signals of change
“When Raqqa was liberated, it was complete- ly destroyed. Now you go to the city, you see streets opened, you see services provided,” says Mohamad Hamish, the Deputy Chief of Party for FURAT+. “If you go to Aleppo City, you see the same destruction, but nobody touched the rubble in those areas. We contributed to the stability of this area and people returned to Raqqa City. People in Aleppo City did not return.” This slow trickle of returnees like Ahmad to a country devastated by war is a sign that these efforts are making communities livable again. Programs like FURAT+, which operates in Raqqa and elsewhere in Northeastern Syria, are supporting local authorities and citizens as they pick up the pieces. The toll of war By any measure, Syria continues to be a major humanitarian crisis. Since the civil war erupted in 2011, half of Syria’s 22 million people have become displaced or refugees. Syrians and international partners are taking tentative steps to restore stability to the coun- try. In the Northeast, known as the breadbasket of Syria, ISIS has been pushed out, and Kurdish control of the semi-autonomous region has led to a tenuous respite. Though violence from re- gime-backed militias and ISIS sleeper cells still
Remnants of war line the streets in Raqqa, Syria, posing a threat to residents looking to move forward.
First responders trained by FURAT+ have removed more rubble than the volume of the Empire State Building.
War is no longer waged on the streets of the Northern Syria city of Raqqa, though the years of conflict are ever present. Buildings weakened by artillery, mortars and bombs are collapsing and have become the new threat to residents. “There was a real danger [to me and my fam- ily],” says Ahmad, who returned to Raqqa in 2017 after the city’s liberation from the Islamic State (ISIS). He asked that his last name not be used. “Large slabs of concrete were falling around us constantly.” Knowing that the falling pieces have caused countless accidents and killed children, Ah- mad reported the dangerous situation in his neighborhood to a new emergency response team. A day later, his home became one of 377 houses, hospitals, schools and buildings cleared of debris. Funded by the U.S. State Department, the Facilitating Urban Recovery and Transition Plus (FURAT+) project established and trained these first responder teams to clear rubble and provide emergency relief to Raqqa’s residents. Since 2018, FURAT+’s teams have removed more than 40million cubic feet of rubble, which is more than the volume of NewYork’s Empire State Building. Rubble removal is easy to take for granted, but its implications are enormous.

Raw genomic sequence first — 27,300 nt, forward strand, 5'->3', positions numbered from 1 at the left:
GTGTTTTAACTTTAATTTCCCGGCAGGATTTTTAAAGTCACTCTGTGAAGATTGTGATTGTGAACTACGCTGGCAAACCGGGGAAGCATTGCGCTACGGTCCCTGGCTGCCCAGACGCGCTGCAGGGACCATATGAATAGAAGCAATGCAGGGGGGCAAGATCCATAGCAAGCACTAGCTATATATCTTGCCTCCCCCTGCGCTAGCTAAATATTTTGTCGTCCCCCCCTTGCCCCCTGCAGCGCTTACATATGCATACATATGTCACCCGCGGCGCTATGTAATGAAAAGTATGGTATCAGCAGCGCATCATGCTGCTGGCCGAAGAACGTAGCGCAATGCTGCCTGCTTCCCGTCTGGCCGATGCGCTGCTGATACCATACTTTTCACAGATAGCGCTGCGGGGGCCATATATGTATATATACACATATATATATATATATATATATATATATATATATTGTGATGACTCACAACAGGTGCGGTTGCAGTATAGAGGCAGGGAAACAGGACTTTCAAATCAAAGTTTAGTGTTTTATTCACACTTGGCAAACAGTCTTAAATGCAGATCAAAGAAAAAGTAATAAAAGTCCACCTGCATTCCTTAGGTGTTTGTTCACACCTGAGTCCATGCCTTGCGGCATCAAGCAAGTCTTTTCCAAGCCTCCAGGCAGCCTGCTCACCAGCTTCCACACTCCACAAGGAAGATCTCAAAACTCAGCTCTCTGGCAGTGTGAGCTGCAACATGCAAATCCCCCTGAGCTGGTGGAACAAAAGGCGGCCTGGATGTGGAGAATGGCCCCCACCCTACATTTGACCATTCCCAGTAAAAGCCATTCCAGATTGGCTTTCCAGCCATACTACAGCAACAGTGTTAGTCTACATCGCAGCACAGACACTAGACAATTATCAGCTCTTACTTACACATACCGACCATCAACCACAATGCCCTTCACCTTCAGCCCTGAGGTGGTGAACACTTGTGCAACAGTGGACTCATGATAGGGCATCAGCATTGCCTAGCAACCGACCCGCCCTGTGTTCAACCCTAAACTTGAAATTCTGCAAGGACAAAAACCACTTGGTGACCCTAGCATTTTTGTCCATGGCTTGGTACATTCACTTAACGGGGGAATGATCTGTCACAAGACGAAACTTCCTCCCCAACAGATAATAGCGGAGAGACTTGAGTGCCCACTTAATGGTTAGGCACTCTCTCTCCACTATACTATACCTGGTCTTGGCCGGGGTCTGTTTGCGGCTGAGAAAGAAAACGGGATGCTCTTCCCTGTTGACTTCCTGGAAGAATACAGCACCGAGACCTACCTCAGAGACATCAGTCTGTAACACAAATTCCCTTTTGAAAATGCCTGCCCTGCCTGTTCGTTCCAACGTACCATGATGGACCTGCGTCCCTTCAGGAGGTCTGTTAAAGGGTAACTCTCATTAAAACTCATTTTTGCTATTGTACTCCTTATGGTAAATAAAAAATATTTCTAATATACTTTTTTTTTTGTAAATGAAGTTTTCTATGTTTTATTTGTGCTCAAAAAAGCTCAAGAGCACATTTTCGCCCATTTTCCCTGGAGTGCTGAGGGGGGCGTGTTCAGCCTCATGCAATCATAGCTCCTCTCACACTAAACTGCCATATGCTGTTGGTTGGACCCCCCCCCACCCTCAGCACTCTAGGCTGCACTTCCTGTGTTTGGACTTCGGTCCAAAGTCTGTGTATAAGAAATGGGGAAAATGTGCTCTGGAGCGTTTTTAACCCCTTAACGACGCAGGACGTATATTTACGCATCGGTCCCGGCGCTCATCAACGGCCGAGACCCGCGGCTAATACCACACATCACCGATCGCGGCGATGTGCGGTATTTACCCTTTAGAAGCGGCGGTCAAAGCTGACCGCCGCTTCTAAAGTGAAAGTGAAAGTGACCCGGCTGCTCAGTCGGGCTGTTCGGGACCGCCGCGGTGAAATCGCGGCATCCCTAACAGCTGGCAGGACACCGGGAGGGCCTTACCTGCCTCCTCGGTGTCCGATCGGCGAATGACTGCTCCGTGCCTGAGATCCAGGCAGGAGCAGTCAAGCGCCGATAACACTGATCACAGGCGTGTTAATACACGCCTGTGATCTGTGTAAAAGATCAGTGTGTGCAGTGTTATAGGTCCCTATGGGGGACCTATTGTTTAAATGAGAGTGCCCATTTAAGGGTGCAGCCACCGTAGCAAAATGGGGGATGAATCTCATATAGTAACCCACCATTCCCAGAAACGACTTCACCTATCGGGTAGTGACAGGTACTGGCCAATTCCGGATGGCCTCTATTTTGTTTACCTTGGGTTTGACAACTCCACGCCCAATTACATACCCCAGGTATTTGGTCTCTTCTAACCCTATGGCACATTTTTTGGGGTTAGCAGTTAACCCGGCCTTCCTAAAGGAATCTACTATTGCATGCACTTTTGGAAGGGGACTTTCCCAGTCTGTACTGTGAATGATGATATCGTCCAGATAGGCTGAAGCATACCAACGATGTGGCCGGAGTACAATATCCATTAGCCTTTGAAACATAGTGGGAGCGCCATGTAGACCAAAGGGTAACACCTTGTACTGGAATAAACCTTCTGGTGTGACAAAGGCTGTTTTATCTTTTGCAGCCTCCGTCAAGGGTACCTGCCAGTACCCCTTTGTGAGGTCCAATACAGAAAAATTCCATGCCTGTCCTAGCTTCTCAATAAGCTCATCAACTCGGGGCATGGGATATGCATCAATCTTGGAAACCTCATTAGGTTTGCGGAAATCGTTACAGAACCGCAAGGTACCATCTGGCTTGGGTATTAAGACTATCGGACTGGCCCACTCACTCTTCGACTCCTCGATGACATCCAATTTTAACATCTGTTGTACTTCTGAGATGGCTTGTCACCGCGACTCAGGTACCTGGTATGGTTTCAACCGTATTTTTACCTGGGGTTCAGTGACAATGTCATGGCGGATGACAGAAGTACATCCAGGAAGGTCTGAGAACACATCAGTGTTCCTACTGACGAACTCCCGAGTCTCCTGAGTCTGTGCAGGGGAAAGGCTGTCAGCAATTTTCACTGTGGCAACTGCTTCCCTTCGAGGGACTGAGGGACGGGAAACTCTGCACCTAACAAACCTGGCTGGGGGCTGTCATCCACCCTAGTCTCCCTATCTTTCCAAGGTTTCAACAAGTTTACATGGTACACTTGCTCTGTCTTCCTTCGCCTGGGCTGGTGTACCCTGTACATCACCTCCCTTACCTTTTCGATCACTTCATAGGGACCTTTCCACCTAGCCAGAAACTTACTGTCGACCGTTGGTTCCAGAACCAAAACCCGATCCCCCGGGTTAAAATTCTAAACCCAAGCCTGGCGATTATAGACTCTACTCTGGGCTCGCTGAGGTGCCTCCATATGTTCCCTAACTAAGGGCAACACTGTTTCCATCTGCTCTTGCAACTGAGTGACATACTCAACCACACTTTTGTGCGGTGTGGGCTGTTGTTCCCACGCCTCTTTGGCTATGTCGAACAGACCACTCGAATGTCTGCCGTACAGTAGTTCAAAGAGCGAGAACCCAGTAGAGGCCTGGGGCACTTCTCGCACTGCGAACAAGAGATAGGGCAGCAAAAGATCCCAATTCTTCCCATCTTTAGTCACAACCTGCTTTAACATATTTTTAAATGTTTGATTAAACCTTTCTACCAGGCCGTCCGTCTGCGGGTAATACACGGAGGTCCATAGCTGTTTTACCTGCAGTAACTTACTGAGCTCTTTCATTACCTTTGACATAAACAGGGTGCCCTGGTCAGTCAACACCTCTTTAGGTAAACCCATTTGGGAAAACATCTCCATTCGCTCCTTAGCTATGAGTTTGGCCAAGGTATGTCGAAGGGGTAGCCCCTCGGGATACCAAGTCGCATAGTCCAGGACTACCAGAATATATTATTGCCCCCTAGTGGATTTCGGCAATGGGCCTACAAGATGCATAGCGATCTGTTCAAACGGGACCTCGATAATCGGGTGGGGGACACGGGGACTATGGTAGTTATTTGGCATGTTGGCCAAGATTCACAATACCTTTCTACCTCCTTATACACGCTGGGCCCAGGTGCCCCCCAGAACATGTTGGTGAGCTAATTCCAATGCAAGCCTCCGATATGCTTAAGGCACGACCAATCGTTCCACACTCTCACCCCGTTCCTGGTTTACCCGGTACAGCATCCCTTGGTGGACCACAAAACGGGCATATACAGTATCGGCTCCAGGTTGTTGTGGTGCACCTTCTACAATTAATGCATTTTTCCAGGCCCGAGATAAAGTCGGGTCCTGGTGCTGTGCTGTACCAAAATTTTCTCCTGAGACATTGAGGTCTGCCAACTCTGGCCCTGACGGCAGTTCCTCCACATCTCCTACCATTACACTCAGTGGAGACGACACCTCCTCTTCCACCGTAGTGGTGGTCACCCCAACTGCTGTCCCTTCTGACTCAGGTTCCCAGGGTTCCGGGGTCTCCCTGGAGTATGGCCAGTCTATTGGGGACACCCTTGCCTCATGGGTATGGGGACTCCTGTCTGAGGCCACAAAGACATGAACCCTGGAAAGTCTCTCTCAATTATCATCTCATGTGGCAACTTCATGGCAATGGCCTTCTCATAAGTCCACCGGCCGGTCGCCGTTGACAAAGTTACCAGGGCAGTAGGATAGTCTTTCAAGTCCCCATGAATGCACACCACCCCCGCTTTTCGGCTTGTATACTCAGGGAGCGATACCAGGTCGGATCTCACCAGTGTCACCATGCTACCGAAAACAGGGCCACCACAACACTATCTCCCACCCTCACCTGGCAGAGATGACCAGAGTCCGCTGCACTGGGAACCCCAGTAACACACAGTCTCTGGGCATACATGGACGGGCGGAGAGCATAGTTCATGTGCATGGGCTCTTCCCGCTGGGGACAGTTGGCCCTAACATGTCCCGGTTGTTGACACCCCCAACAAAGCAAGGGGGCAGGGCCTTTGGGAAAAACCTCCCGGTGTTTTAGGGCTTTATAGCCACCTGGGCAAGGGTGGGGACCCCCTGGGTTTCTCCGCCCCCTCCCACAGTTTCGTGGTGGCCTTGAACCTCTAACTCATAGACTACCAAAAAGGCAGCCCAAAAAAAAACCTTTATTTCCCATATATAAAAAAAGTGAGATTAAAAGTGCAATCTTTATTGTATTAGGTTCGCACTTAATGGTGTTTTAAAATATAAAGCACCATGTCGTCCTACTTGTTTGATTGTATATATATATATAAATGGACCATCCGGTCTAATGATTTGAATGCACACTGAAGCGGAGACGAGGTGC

Rubble removal transforms war-torn cities like Raqqa
The heart of all this is that even though we cannot end the war, we can make people’s lives better. We can let people in these communities know that we care about them and work to bring some normalcy and sanity back to their daily lives.”
-Richard Jaskot, Director of Stabilization and Development
Photos by Beshr Abdulhadi via Flicker (top left, center right); FURAT+ Staff (center left); Skip Brown (Jaskot)
16 | Think Creative | Fall 2021
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